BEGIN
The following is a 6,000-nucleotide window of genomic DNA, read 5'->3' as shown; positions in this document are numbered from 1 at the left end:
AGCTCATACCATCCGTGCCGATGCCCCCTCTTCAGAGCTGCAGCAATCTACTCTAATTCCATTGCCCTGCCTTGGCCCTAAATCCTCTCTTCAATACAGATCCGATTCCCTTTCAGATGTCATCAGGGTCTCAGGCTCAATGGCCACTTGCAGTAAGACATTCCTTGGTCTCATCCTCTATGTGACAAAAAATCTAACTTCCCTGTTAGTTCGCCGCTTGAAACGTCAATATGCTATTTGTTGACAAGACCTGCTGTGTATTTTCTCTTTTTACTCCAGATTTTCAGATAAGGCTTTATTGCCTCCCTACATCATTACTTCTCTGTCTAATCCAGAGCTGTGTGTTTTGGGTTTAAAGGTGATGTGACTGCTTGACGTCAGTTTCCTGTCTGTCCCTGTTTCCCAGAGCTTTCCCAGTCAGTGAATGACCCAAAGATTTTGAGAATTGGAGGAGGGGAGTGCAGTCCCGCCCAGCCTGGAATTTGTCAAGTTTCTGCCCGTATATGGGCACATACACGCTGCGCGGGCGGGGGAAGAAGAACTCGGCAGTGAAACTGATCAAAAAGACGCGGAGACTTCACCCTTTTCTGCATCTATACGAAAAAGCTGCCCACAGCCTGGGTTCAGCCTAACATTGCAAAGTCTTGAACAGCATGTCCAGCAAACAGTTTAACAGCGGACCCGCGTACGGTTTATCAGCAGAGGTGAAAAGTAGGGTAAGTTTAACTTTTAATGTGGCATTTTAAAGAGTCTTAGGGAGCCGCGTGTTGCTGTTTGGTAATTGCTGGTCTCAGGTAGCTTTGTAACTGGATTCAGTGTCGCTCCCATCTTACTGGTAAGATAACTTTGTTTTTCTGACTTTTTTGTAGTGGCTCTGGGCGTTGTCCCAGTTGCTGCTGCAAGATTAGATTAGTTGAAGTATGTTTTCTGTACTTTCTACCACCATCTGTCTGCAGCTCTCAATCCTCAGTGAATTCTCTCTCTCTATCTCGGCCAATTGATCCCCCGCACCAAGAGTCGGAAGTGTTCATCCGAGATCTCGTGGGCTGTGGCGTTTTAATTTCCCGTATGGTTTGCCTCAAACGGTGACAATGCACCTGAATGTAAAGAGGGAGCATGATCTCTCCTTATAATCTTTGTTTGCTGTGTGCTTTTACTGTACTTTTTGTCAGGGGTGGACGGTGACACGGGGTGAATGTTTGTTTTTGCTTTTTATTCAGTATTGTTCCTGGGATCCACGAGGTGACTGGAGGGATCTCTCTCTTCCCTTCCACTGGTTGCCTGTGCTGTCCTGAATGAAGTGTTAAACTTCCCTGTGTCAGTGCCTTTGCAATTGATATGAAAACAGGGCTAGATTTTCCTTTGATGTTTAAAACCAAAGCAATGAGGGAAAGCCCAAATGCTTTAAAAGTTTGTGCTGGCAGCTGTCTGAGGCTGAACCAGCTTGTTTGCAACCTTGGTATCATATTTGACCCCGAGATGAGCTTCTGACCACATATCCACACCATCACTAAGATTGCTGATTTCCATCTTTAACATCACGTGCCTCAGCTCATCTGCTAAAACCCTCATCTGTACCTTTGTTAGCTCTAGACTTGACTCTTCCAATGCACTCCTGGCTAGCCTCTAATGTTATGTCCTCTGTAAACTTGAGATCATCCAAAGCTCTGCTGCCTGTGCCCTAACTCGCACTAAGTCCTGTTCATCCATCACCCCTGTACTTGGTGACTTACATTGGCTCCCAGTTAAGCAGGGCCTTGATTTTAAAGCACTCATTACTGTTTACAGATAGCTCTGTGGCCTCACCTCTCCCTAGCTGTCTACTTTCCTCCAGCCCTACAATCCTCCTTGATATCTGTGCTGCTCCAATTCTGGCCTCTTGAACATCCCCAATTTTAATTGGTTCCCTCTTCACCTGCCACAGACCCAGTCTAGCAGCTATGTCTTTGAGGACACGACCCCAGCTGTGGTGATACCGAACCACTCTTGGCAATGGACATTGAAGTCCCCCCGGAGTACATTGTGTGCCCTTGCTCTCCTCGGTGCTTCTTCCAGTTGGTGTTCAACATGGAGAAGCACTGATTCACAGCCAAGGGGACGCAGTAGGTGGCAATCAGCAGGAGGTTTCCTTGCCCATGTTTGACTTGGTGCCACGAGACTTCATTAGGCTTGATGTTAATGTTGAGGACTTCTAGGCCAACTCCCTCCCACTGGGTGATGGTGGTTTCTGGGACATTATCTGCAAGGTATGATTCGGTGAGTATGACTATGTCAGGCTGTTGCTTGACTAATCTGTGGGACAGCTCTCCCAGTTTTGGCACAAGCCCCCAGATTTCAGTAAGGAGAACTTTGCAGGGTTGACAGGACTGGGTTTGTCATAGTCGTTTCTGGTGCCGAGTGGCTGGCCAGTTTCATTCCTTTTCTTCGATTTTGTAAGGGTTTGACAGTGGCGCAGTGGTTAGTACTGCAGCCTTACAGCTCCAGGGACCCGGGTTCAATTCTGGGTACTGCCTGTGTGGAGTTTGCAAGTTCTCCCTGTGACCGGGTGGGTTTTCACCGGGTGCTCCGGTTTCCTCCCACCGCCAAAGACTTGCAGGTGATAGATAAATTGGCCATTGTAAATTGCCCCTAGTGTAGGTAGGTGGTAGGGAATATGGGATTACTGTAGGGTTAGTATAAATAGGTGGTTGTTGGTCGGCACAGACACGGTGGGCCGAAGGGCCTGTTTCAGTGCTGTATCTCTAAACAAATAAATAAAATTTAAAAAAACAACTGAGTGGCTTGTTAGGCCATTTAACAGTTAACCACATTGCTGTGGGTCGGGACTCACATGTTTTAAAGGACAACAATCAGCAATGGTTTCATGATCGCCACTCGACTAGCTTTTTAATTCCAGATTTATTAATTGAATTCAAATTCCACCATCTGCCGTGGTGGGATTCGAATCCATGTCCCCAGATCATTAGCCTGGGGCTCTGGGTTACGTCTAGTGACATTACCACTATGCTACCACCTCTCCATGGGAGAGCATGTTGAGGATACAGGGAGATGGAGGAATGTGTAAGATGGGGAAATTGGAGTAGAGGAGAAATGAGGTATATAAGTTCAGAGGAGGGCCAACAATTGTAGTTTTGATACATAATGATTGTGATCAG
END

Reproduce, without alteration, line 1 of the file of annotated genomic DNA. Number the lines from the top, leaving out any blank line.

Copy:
The following is a 6,000-nucleotide window of genomic DNA, read 5'->3' as shown; positions in this document are numbered from 1 at the left end: